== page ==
Sunday, January 24, 2016

Hibernation for Type A's

Re-thinking this hibernation thing.

I'm actually grateful that I live in a climate that supports a forced but temporary dormancy.  I'm sure that somewhere in my future, I'll likely pull up stakes and head to a more balmy environment. And once I get there,  I will likely burn myself out in a hurry for the lack of natural forces as potent as winter weather to stop me from doing so. Downtime is necessary.

But I have goals, you know, and early races looming on my immediate horizon. And, lately, those races haven't been very effective in motivating me to suffer on the indoor trainer. So how do I satisfy my desire to hibernate without turning into a huge, noncompetitive slug? That's a dilemma, but I think I figured out how to relax my standards a little so as to at least give the impression that I'm hibernating. A little.

Here's the plan:

  1. Do something physically challenging, but not the usual workouts and, preferably, non-competitive
  2. Watch football the rest of the afternoon (i.e. hibernate)
And so, today, I ran my first long-distance trail run, thus accomplishing the first part of the plan. And then I watched NFL Championship playoffs all afternoon. It was perfect. 

Saturday, January 23, 2016

Dead of Winter

Every year at this time, I desperately want to hibernate. It's a deeply ingrained, instinctive carry-over from some primitive past.

I don't want to wake up in total darkness. I don't want to go out in the cold. I want to succumb to the bone-deep tiredness that sets in early in the evening, because there's not enough heat or sunlight to power my depleted energy stores.

Is it OK to back off a little? Do I need to try to force myself to plow through these days full bore, like I do in the summertime (because I want to be full bore in the summertime)?

Can't I just cut myself a little slack? It's cold, it's dark. The warm indoors beckons. A glass or two of a smoky cabernet in front of a roaring fire as the snow falls softly outside: is that too much to ask?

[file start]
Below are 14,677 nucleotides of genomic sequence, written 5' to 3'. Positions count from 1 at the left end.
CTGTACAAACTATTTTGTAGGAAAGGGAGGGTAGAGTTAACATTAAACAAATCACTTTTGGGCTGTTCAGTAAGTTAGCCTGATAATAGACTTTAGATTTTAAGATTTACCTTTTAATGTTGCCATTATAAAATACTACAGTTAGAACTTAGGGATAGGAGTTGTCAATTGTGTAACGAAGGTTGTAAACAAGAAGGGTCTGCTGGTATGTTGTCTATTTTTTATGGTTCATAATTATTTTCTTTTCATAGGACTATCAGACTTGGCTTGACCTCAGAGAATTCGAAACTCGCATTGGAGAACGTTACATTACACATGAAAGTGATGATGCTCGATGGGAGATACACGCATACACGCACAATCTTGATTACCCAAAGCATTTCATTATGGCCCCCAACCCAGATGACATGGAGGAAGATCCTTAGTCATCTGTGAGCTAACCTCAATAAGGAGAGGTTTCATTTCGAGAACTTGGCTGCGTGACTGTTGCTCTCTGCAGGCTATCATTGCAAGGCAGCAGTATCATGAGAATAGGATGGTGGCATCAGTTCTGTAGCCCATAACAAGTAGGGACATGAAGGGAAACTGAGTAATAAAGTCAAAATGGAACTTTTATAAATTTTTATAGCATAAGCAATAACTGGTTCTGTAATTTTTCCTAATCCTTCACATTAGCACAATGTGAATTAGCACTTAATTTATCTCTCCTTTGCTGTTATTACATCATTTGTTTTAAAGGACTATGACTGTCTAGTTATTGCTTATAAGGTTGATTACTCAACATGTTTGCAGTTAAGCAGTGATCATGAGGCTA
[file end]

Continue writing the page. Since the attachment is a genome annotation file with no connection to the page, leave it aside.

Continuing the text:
Thursday, January 7, 2016

Increments and wild plunges

After so many years, this business of making resolutions has lost its luster. I understand the benefit of setting intentions, of course, and posting goals to the blogosphere adds an element of accountability. But resolutions are for list makers. Ambitious targets look great on paper, but reality creeps in after about a week, and the list goes missing.

Can this be me one day? We'll see...

A new year isn't any different from a new month or a new week, or a new day.  Each one has it's own 'blank canvas' appeal. Each evokes the promise of a fresh start.

Is that why we like the idea of New Year's Resolutions? Is it less about achievement of some goal (often a multi-year, or multi-decade, target of a perceived ideal) and more a sense that we can do things different this time around?

In a break from the same-old, I've settled on a couple of new things I want to do in 2016.

First, I want to swim in Lake Erie. Not some ridiculous Polar Plunge, nor do I plan on ever competing in this sport. I'm talking about maybe joining up with some of my triathlete friends for an open-water swim during the heat of summer.  And here's why I think this is a worthy endeavor: I love to swim, but I don't do it. I don't live near a pool, and I get out to the ocean rarely. But I do live along one of the Great Lakes, and I do know folks who swim there. Maybe I've grown nostalgic for those days when I was a kid and would spend entire summers at the local outdoor pool. Or when I was a bit older, and would hang out on weekends at Mentor Headlands with all my friends. In any case, I used to love swimming. Consider this going out looking for a lost love.

Second, I want to master Crow Pose. I'm a sporadic practitioner of yoga, and although I know the benefits and even occasionally enjoy it, I've never quite reached a level of proficiency (flexibility?) that has me convinced that I should keep doing this. Figuring out how to hold a Crow Pose might change that thinking. Previous attempts at Crow often resulted in my falling flat on my face, until I got smart and started stacking blankets up on the floor. But I can't say I'm any closer to figuring this out. Really, should it be so hard? It's just a handstand - a combination of mostly balance and core strength.  Unlike my desire to jump in the lake, Crow Pose proficiency is something that I'll have to work on in increments, maybe a few minutes at a time.

If these seemingly simple aspirations appear to be too unambitious, consider that each one requires some character development. In the case of the swim in the lake, I'll need to learn to make space in my life for something I've found ways of avoiding for many years.  And the yoga thing will require a level of self discipline, and patience, and maybe even frustration tolerance. None of which I'm currently all that good at.

With 360-some days ahead of me, I have plenty of time to attain both these goals before we turn the last page of the current calendar.